Objective Patients expressing the tacrolimus-metabolizing enzyme, cytochrome P450 (CYP) 3A5, require more tacrolimus to reach target concentrations. We studied the influence of the CYP3A5*3 allele, which results in the absence of CYP3A5 protein, on tacrolimus dose and exposure, as well as the incidence of biopsy-proven acute rejection (BPAR) after renal transplantation. Methods A total of 136 patients participating in a prospective, randomized-controlled clinical trial with the primary aim of comparing the efficacy of a fixed-dose versus a concentration-controlled mycophenolate mofetil immunosuppressive regimen, were genotyped for CYP3A5*3. The patients described herein, participated in a pharmacogenetic substudy and were all treated with mycophenolate mofetil, corticosteroids and tacrolimus. Tacrolimus predose concentrations (C-0) were measured on day 3 and 10, and month 1, 3, 6 and 12. Results Compared with CYP3A5*3/*3 individuals (n = 110), patients carrying at least one CYP3A5* 1 (wild-type) allele (CYP3A5 expressers; n=26) had a lower tacrolimus C-0 on day 3 only (16.6 versus 12.3 ng/ml, respectively), whereas dose-corrected tacrolimus C-0 were significantly lower in the latter group at all time points. After day 3, the overall daily tacrolimus dose was 68% higher in CYP3A5 expressers (P<0.001). The incidence of BPAR was comparable between CYP3A5 expressers and nonexpressers (8 versus 16%, respectively; P=0.36). Conclusion We conclude that patients expressing CYP3A5 need more tacrolimus to reach target concentrations and have a lower tacrolimus exposure shortly after transplantation. This delay in reaching target concentrations, however, did not result in an increased incidence of early BPAR and therefore, genotyping for CYP3A5 is unlikely to improve short-term transplantation outcome.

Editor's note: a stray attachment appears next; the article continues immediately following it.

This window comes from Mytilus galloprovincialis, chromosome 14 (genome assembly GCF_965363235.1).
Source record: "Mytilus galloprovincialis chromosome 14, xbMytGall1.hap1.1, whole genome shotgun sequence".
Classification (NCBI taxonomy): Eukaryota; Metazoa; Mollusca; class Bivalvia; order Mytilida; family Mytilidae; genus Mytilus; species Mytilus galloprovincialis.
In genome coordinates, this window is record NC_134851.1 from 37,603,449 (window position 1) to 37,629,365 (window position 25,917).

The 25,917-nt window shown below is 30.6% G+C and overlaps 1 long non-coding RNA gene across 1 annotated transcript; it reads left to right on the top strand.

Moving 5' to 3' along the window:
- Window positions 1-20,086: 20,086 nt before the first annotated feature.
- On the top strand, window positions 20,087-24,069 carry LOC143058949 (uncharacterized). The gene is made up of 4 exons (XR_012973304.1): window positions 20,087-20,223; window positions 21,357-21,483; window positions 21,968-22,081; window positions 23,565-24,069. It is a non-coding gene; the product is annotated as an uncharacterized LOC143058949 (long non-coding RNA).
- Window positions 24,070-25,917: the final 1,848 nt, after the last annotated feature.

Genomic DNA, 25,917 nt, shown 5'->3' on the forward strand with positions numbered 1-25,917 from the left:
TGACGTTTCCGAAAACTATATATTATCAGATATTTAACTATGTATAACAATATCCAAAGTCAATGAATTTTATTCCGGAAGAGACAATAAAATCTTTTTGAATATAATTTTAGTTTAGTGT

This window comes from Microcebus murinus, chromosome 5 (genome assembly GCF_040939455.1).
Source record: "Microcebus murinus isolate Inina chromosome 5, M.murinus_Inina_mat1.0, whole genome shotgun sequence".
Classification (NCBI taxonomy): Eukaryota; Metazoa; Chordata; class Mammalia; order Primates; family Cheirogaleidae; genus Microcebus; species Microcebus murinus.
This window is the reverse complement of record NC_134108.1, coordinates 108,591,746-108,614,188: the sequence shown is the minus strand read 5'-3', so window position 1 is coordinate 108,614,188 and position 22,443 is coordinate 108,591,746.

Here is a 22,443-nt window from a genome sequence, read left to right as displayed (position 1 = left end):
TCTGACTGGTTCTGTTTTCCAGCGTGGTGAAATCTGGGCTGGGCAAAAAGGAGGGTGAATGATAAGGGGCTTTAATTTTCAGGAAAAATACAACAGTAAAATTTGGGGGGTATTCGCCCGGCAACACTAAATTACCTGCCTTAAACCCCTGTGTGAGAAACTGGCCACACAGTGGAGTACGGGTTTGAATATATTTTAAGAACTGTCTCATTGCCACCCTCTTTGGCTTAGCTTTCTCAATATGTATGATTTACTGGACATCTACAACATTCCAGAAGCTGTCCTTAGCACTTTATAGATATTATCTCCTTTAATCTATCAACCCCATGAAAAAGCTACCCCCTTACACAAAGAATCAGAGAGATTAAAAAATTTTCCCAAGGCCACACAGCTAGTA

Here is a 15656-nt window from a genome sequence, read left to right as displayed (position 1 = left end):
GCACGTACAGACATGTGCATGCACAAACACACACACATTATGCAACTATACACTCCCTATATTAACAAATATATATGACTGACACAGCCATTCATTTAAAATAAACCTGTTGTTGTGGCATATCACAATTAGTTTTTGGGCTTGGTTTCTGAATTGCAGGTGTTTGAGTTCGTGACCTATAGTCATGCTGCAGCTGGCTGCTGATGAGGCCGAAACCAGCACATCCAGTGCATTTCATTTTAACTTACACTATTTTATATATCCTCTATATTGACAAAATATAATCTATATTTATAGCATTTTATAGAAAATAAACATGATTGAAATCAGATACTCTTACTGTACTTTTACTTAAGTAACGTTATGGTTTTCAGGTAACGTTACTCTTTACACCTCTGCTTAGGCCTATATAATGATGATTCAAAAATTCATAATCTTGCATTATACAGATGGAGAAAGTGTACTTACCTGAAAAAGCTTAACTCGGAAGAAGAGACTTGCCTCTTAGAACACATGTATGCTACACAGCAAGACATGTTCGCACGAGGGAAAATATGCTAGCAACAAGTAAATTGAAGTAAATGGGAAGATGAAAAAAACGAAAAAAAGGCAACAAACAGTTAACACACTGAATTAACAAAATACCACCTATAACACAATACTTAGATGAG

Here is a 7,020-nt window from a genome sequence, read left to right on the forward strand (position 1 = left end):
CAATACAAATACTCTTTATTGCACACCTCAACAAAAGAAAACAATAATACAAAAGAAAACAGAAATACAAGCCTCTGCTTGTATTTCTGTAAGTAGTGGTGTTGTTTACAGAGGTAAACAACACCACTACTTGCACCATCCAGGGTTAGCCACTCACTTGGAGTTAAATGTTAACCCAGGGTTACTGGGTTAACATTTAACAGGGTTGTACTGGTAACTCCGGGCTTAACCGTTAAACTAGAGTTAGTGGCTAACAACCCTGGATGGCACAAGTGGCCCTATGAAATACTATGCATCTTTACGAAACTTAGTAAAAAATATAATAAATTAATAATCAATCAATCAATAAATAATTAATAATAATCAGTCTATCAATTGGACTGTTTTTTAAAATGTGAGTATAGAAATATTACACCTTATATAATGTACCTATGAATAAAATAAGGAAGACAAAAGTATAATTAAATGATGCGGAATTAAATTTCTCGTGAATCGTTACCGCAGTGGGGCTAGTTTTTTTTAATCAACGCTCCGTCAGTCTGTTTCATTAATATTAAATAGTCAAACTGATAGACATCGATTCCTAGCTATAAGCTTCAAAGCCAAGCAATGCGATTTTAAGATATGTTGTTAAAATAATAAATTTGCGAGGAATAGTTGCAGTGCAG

|Number of pages||10|
|Publication status||Published - 2008|